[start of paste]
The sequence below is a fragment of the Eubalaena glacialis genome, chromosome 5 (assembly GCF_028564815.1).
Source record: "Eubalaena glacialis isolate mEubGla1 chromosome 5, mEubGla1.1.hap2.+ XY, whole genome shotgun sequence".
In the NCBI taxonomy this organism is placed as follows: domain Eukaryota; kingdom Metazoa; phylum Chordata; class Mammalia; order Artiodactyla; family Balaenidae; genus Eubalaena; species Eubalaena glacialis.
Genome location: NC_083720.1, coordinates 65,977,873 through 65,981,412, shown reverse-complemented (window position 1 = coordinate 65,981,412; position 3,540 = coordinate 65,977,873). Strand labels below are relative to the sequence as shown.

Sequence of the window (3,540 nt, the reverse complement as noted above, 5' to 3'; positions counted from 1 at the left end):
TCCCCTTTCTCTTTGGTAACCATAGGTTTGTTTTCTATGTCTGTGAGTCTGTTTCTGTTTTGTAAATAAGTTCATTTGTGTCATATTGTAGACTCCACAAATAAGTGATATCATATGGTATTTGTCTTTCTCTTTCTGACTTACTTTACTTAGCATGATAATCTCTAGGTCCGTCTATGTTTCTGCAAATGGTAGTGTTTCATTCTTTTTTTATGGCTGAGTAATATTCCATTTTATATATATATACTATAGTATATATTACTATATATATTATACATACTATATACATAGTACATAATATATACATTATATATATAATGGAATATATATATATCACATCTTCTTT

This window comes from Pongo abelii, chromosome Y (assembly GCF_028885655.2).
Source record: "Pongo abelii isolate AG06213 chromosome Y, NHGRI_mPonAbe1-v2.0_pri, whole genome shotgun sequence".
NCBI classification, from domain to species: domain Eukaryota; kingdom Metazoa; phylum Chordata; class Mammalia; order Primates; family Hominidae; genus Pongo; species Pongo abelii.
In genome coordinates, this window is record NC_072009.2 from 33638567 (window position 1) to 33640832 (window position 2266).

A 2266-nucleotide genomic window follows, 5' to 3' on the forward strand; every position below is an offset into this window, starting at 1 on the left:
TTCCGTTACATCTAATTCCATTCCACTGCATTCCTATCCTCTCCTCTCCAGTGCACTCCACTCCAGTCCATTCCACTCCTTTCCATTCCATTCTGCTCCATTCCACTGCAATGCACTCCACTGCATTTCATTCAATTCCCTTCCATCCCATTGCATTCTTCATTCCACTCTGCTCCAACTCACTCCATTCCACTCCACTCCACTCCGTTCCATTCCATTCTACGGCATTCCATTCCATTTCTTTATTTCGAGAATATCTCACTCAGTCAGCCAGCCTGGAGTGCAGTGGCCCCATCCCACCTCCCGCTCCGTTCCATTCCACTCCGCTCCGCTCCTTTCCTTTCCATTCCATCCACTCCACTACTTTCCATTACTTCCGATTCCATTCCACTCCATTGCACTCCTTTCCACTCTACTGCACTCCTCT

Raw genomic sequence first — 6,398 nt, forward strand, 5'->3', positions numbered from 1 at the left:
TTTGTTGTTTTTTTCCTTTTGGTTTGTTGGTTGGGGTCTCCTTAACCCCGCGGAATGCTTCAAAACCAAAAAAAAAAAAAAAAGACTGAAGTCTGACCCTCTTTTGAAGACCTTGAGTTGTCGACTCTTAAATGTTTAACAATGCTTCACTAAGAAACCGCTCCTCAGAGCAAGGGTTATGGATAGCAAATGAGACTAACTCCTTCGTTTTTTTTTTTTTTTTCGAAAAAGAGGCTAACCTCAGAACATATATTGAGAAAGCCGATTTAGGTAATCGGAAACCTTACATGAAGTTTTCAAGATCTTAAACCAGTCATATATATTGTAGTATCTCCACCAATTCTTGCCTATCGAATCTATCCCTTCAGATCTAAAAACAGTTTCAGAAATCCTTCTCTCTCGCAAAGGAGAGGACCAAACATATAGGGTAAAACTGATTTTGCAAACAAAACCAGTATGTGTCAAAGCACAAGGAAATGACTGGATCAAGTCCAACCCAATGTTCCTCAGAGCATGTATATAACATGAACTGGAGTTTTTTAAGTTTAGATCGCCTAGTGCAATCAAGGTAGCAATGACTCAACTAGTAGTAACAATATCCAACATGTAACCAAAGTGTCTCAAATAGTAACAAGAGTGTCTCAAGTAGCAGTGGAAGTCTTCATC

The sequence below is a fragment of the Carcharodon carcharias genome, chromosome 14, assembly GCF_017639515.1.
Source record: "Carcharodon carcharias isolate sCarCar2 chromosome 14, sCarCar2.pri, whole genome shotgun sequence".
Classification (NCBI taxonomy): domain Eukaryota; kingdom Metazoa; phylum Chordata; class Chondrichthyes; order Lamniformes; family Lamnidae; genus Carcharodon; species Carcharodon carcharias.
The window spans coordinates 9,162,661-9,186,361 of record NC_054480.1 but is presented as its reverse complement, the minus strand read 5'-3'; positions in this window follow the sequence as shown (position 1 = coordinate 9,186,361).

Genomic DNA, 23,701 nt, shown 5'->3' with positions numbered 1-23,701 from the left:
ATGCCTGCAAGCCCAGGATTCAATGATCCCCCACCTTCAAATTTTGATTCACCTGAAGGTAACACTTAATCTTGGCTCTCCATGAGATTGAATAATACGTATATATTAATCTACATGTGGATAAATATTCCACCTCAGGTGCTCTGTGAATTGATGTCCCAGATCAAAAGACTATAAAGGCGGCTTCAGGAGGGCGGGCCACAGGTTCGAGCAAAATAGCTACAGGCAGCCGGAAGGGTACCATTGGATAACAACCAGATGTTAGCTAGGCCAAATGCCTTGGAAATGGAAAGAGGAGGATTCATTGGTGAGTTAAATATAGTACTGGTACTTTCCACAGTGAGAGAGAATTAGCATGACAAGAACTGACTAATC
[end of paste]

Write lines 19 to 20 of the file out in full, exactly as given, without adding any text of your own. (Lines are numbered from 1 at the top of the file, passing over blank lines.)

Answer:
Genomic DNA, 23,701 nt, shown 5'->3' with positions numbered 1-23,701 from the left:
ATGCCTGCAAGCCCAGGATTCAATGATCCCCCACCTTCAAATTTTGATTCACCTGAAGGTAACACTTAATCTTGGCTCTCCATGAGATTGAATAATACGTATATATTAATCTACATGTGGATAAATATTCCACCTCAGGTGCTCTGTGAATTGATGTCCCAGATCAAAAGACTATAAAGGCGGCTTCAGGAGGGCGGGCCACAGGTTCGAGCAAAATAGCTACAGGCAGCCGGAAGGGTACCATTGGATAACAACCAGATGTTAGCTAGGCCAAATGCCTTGGAAATGGAAAGAGGAGGATTCATTGGTGAGTTAAATATAGTACTGGTACTTTCCACAGTGAGAGAGAATTAGCATGACAAGAACTGACTAATC